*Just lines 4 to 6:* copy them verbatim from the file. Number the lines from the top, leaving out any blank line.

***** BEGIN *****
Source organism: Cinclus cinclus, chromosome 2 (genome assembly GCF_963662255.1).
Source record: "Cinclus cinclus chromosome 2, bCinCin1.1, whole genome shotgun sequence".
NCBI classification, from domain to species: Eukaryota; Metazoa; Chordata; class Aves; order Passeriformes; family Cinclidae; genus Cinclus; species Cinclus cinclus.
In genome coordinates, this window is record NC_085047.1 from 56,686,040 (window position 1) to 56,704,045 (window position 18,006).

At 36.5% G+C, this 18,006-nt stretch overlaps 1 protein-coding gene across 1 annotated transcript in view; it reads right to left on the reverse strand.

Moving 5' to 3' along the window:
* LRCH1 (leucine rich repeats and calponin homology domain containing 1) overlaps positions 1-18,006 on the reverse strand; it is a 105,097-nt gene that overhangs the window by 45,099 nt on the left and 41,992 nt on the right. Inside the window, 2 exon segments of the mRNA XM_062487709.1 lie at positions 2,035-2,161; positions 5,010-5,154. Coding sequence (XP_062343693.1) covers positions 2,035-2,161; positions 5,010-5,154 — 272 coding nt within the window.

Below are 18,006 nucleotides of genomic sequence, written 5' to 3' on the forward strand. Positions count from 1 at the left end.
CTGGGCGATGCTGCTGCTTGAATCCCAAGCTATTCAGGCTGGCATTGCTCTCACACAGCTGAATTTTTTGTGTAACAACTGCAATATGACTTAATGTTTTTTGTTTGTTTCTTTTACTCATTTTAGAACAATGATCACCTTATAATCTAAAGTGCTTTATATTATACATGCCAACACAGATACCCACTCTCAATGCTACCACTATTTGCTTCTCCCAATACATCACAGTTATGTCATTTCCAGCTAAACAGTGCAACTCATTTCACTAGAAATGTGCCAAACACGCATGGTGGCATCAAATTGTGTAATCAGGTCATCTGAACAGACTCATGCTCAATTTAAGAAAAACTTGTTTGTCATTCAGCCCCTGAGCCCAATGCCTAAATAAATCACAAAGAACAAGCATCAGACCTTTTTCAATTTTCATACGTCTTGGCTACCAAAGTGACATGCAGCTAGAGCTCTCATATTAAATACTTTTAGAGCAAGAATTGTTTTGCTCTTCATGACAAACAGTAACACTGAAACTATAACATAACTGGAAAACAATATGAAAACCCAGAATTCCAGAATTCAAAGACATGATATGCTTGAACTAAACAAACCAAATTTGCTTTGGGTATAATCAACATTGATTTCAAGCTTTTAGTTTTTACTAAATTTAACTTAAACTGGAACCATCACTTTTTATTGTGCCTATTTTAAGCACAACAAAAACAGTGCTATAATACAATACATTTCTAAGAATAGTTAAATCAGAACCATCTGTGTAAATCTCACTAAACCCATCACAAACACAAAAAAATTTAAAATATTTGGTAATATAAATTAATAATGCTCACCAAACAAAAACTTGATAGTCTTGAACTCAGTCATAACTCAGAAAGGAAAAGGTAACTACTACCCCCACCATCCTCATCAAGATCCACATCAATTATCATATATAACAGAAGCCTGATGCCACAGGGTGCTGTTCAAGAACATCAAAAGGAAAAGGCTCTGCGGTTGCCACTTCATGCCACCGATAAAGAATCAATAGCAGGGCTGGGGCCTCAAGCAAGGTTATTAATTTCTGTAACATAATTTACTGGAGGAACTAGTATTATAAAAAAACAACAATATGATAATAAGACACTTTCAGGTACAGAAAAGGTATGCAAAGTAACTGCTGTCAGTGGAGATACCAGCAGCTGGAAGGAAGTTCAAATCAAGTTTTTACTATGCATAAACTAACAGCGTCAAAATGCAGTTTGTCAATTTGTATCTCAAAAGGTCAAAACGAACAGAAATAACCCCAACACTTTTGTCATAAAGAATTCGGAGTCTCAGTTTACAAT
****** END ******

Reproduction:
In genome coordinates, this window is record NC_085047.1 from 56,686,040 (window position 1) to 56,704,045 (window position 18,006).

At 36.5% G+C, this 18,006-nt stretch overlaps 1 protein-coding gene across 1 annotated transcript in view; it reads right to left on the reverse strand.

Moving 5' to 3' along the window: